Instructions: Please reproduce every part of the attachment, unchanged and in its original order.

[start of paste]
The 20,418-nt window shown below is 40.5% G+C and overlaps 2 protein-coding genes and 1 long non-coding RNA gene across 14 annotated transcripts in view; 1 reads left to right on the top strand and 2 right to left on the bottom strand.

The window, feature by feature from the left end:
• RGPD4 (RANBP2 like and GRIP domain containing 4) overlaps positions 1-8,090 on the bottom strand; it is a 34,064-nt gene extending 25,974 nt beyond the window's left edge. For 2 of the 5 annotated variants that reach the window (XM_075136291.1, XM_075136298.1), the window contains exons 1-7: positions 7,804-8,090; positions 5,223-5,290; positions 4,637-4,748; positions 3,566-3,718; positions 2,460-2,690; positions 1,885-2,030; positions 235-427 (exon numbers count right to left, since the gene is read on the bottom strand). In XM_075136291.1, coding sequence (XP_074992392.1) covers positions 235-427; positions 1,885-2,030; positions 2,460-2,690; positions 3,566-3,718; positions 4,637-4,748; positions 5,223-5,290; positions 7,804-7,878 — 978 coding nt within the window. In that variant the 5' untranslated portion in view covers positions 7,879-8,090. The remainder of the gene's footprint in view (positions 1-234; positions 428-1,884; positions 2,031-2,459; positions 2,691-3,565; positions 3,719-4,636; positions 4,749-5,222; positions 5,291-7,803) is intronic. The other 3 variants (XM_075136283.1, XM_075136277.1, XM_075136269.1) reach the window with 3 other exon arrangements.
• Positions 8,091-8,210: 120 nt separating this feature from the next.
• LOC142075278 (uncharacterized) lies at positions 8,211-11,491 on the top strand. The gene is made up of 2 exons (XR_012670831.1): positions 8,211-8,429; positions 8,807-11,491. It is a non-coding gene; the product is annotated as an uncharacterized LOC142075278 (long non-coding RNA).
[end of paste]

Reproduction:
The 20,418-nt window shown below is 40.5% G+C and overlaps 2 protein-coding genes and 1 long non-coding RNA gene across 14 annotated transcripts in view; 1 reads left to right on the top strand and 2 right to left on the bottom strand.

The window, feature by feature from the left end:
• RGPD4 (RANBP2 like and GRIP domain containing 4) overlaps positions 1-8,090 on the bottom strand; it is a 34,064-nt gene extending 25,974 nt beyond the window's left edge. For 2 of the 5 annotated variants that reach the window (XM_075136291.1, XM_075136298.1), the window contains exons 1-7: positions 7,804-8,090; positions 5,223-5,290; positions 4,637-4,748; positions 3,566-3,718; positions 2,460-2,690; positions 1,885-2,030; positions 235-427 (exon numbers count right to left, since the gene is read on the bottom strand). In XM_075136291.1, coding sequence (XP_074992392.1) covers positions 235-427; positions 1,885-2,030; positions 2,460-2,690; positions 3,566-3,718; positions 4,637-4,748; positions 5,223-5,290; positions 7,804-7,878 — 978 coding nt within the window. In that variant the 5' untranslated portion in view covers positions 7,879-8,090. The remainder of the gene's footprint in view (positions 1-234; positions 428-1,884; positions 2,031-2,459; positions 2,691-3,565; positions 3,719-4,636; positions 4,749-5,222; positions 5,291-7,803) is intronic. The other 3 variants (XM_075136283.1, XM_075136277.1, XM_075136269.1) reach the window with 3 other exon arrangements.
• Positions 8,091-8,210: 120 nt separating this feature from the next.
• LOC142075278 (uncharacterized) lies at positions 8,211-11,491 on the top strand. The gene is made up of 2 exons (XR_012670831.1): positions 8,211-8,429; positions 8,807-11,491. It is a non-coding gene; the product is annotated as an uncharacterized LOC142075278 (long non-coding RNA).